Chitra Ramaswamy: Switch on your out-of-office mode

E-mails are supposed to make life easier but increasingly they are wearing us down. Picture: Robert Perry

E-mails are supposed to make life easier but increasingly they are wearing us down. Picture: Robert Perry

0
Have your say

A weekend break in a Highland log cabin. A rare chance to switch off, reboot, all that stuff loaded with techy metaphors that has nothing to do with computers.

Outside, the shoosh of Scots pines rubbing up against each other, wind roaming big skies, a lone car on a distant road, and the snap of a twig. Inside, the baby is sleeping, the dog is snoring, and the wood burning stove keeps going out. All is peace and solitude… apart from the random beep of our smartphones as e-mails pop through, sounding out like a life support machine in the wilderness. A cruel reminder that a mere hundred miles away our responsibilities, bosses, and pointless subscriptions are waiting for us. That even here, in the middle of nowhere, our inboxes aren’t going to go away.

E-mails are supposed to make life easier but increasingly they are wearing us down. One study found that 92 per cent of employees become stressed when they receive an e-mail in the workplace – their blood pressure, heart rate and cortisol levels all go up. And increasingly work is only one of the places we check our mail. We read e-mails everywhere: on the bus, in bed, in a cabin in the Cairngorms. I pitched the idea for this column to my editor at 21:27 on a Thursday night. And he replied. We check e-mails more than we eat hot meals. Sometimes I breathe less frequently than I check my mail. If I’m feeling really tired, bored, or avoidant, I’ve been known to just sit in front of my inbox, waiting for an e-mail to come and do my head in. All our inboxes seem to do is grow and demand more from us. Like children, without the cuteness.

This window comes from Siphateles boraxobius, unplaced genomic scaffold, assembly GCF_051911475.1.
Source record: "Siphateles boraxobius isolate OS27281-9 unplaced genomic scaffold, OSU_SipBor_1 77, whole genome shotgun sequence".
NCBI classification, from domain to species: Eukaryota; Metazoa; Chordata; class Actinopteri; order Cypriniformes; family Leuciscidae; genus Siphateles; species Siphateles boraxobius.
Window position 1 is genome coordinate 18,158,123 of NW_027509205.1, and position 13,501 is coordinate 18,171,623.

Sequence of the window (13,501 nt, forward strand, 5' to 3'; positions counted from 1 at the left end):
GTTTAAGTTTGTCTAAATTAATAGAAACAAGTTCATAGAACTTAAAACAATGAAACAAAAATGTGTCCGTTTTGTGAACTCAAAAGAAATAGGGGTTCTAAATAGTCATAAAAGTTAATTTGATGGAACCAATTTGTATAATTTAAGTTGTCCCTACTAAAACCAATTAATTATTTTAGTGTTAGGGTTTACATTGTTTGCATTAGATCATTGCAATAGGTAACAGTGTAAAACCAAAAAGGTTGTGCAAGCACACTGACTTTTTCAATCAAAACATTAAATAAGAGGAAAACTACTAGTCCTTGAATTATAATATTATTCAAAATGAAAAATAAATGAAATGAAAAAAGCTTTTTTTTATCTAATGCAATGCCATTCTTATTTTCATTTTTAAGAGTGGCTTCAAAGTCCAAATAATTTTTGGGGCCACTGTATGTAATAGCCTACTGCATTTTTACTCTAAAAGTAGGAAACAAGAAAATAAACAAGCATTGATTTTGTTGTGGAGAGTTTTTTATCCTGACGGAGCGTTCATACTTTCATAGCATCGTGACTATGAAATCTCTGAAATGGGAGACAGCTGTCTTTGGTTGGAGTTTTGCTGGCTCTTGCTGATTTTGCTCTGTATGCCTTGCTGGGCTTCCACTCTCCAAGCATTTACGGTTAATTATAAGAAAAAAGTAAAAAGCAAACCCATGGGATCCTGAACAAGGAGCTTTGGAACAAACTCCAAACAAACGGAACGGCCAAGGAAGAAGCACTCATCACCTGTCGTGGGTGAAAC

Now it seems the epidemic of staff checking e-mails out of hours is also damaging our productivity. At last week’s annual British Psychological Society’s conference, former government advisor Sir Gary Cooper claimed e-mail is adversely affecting the health not just of employees but their businesses. He referenced figures showing the UK has the second lowest productivity rate of the leading G7 industrial nations. Interestingly the least productive is Japan, a country at the very forefront of technological advances. Cooper, a psychology professor at Lancaster University, has called for limits to be introduced; not just outside work but for e-mails sent and received within the same building to be banned in place of phone calls and meetings.

For those born this century, a meeting is a gathering of people you don’t really know, in a room you never knew existed, to discuss things you don’t really understand. Basically exactly the same as CC-ing, but with tea, fake laughing, and no opportunity to leave the conversation.

Other countries are already engaged in this fight to restore work/life balance. Last year, 250,000 French workers – in the technology sector, no less – were ordered by a legally binding labour agreement to disconnect out of working hours. And as far as I can see, France hasn’t stopped working.

Even if we log off our e-mail it will still be there in the morning. Only bigger, and more overwhelming. My inbox is one of the messiest areas of my life. It’s not an inbox, it’s a place where messages go to die. The best thing about leaving my last job was shutting it down once and for all. God, it felt good to say goodbye. Since then I’ve stopped caring. I no longer attempt to clear my e-mail, archive it, or reply to everyone. I no longer have it set up on my smartphone. Once in a while I create some new folders and halfheartedly move a few e-mails around in a rearranging-deck-chairs-on-the-Titanic sort of way. Mostly I continue to ignore the messages from LinkedIn.

At work, e-mail is by and large a good thing: it’s fast, efficient, and most meetings and calls go on too long anyway. It’s out in the world, where life happens, that e-mail becomes invasive. My son probably associates the beep of e-mail notifications with his parents. He probably thinks that sound comes out of our bodies. The trip I mentioned may have been to mark the 11-year anniversary of my relationship but even on a walk of staggering beauty with my partner, baby, and dog, I found myself staggering about the glen replying to an editor and shaking my fist at the lovely sky whenever my signal disappeared. So that’s it. No more checking my e-mail 20 times an hour at work, at home, and especially on holiday. I might go and refresh my Twitter feed instead…

Back to the top of the page